Friday, January 29, 2010

iPad: fourth thought

In what may, or may not, be the last of these post-launch reflections on the Apple iPad, here is some information gathered by Steve Smith of Mobile Insider.

Smith interviewed a number of industry figures and came to the conclusion that :

More than anything, this is a media consumption device. I am actually fairly shocked at how little this device is informed by person-to-person communication and interactivity. It is really a lean-back device. With a keypad that is going to be a challenge under any scenario and no camera for video-blogging, the iPad doesn't even have some of the basic blogging and posting tools Apple encourages on its Mac platform.

But Dan Flanegan of BrandinHand says this is exactly the in-between device that finalizes his shift of media consumption from analog to digital. "The iPad completes my content consumption transformation," he says. "To this point my iPhone and MacBook Pro have pulled me away from traditional broadcast entertainment and news.  The iPad completes this, giving me a place for books, magazines, newspapers right alongside a better experience for TV and movies."

Flanegan is a true believer that this is the beginning of the end of paper. "I can see how my kids will consume media in their lifetime.  Goodbye newsprint, annoying business reply card inserts and six-inch thick Stephen King novels.  Hello, content anywhere!  What took you so long?"
 Read the whole article on the Media Post site.

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Thursday, January 28, 2010

iPad: second and third thoughts

Over at Harvard University's Neiman Journalism Lab, Joshua Benton seems to have had similar thoughts to those in my last post about the new Apple iPad.

And he specifically considers magazines:

Surprisingly little on magazines. A lot of the talk in tablet land focused on magazines — several mag companies have been working on their own tablet concepts, and the design flexibility of the magazine page seems like a natural match for a bigger-than-a-phone screen and form factor. The magazine subscription model even seems like a natural match for something like the Season Pass you can buy for TV shows in iTunes. But magazines weren’t mentioned at all. Several magazines have moved in the one-iPhone-app-per-issue direction, and those apps will be much more impressive on the big screen, but magazines are in the same boat as newspapers: waiting for the iPad ecommerce revolution to arrive.
 Read the whole piece on Nieman's site.

As if to corroborate this line of thinking, Wired's Brian X. Chen and Dylan F. Tweney said:

Apple’s goal is to offer a new platform for content creators to reinvent books, magazines and online content — in addition to offering a new avenue for content producers to make money.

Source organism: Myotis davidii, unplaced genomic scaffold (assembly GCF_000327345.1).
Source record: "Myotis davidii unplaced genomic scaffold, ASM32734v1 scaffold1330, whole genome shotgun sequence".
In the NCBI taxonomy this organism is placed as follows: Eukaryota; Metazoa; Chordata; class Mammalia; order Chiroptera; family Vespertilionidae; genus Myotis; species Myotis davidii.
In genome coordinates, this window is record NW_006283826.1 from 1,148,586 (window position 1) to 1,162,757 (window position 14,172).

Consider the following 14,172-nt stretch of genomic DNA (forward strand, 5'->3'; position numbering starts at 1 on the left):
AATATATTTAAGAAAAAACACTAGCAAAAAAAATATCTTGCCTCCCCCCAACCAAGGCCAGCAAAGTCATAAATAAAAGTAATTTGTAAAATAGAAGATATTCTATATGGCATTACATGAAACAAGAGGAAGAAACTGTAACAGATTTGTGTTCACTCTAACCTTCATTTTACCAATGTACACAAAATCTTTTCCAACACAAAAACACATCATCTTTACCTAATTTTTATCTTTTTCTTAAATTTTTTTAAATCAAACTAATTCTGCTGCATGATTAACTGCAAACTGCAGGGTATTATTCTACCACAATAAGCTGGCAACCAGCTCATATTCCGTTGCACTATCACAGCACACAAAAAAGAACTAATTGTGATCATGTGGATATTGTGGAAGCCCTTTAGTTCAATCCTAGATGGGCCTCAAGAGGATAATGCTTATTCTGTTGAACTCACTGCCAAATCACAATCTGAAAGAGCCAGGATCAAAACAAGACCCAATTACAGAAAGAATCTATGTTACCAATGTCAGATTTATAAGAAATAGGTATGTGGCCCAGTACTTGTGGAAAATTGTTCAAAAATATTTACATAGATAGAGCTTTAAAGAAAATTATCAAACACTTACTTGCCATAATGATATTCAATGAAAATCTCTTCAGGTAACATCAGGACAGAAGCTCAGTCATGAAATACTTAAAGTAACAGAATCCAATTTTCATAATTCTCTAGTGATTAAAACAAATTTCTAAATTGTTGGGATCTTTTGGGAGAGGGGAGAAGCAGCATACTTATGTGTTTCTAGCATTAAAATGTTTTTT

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iPad – one for the future?

I am as qualified as most others to comment on the Apple iPad – I haven't seen one in the plastic, held one or used one. But I have looked at the pictures and read the comments, so here goes.

After an initial gush of "must have one", more composed reflection has led me to the conclusion that Apple has got a little ahead of itself here. It is easy to envisage a use for the iPad – properly multimedia magazines, newspapers, books and whatever other forms are still to be invented. But that content hasn't quite arrived yet. There are big companies that seem to be working on it and I am sure there are small start-ups doing the same. In a year or two we may be surrounded by iPad-friendly material.

On the other hand, the iPad itself may act as a spur to magazine and newspaper companies desperate for new revenue streams; make a good app (like Distill or the Guardian) and people seem willing to buy; tap into the seamless mobile/iTunes systems of charging and people won't even think about the cost (unless the eventual bill is too big).

Two final thoughts:
1) For those who think that the iPad isn't great at any particular thing, if there is one lesson that digital media has taught us it is surely that good enough is good enough (I won't bore you by tracking this concept back to Marshall McLuhan's theory of hot and cold media);
2) Why has the word "pad" inspired such a  widespread puerile (and virginile) reaction? What do these people do when confronted with a note "pad" or a jotter "pad" or a touch "pad"?

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